A federal jury on Monday found that the twin border towns of Colorado City, Ariz., and Hildale, Utah, violated the constitutional rights of certain residents when town officials functioned as agents of the Fundamentalist Church of Jesus Christ of Latter Day Saints. Members of the polygamous sect make up the bulk of the populations of both towns.
The jury found that the towns denied non-FLDS members basic services, such as police protection, building permits and water hookups.
The verdict announced Monday afternoon in U.S. District Court in Phoenix awarded $2.2 million to the six individuals who sued the local governments. However, a settlement on that part of the case was reached between the parties shortly before the jury verdict was announced, so the towns will have to pay only $1.6 million, according to The Associated Press.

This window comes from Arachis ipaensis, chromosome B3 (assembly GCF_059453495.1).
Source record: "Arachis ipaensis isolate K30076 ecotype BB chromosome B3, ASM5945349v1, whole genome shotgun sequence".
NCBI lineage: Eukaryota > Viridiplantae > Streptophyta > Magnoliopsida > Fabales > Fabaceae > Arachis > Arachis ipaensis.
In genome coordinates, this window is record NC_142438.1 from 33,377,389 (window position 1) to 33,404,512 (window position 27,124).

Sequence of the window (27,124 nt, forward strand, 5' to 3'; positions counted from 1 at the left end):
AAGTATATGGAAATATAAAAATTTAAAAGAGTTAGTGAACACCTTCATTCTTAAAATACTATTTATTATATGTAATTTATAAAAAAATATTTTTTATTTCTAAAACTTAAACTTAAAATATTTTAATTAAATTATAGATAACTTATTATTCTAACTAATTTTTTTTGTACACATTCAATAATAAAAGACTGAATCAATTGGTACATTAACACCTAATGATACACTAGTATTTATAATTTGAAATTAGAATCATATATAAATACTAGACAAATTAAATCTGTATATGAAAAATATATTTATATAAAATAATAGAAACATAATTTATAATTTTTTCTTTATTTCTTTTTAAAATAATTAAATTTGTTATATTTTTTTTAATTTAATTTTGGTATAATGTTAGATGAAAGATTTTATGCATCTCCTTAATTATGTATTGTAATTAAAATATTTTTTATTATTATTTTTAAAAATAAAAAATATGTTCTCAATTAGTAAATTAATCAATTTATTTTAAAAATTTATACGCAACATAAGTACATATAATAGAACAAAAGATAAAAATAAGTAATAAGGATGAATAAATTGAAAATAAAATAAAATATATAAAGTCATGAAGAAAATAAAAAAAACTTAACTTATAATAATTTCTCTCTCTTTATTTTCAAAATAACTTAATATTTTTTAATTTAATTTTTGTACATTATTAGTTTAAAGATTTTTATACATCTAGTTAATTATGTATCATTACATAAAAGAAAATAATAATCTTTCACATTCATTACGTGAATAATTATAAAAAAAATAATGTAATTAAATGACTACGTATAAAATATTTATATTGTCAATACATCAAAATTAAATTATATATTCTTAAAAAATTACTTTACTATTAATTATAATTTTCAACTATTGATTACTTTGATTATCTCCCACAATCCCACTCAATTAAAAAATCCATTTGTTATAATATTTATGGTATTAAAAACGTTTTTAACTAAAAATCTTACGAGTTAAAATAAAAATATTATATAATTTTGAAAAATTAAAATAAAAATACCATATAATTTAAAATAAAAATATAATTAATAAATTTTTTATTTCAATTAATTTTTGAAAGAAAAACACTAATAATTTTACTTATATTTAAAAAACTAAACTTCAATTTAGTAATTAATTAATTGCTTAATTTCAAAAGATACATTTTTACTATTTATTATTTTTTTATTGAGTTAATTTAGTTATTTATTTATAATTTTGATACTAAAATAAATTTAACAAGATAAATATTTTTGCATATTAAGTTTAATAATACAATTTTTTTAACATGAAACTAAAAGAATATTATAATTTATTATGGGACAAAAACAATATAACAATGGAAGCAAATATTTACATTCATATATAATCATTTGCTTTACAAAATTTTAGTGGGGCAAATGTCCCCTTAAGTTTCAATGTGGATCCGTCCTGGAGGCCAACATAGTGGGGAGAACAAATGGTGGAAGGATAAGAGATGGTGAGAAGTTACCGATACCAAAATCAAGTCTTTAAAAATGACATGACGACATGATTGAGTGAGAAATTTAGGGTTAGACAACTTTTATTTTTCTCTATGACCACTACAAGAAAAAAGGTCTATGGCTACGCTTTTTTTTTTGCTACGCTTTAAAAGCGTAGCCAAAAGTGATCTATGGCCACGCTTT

The judge will now decide what the towns must do to correct the problems.
The federal government is waging another legal battle with the church. The AP writes:
"The U.S. Labor Department has a separate action against a ranch with ties to the church over a pecan harvest in which children were forced to work long hours with few breaks.
"During the civil rights case, the Justice Department said town employees assisted the group's leader when he was a fugitive and took orders from church leaders during closed-door meetings about whom to appoint to government jobs.
"They say local police ignored ... food stamp fraud scheme and marriages between adult male church members and underage brides."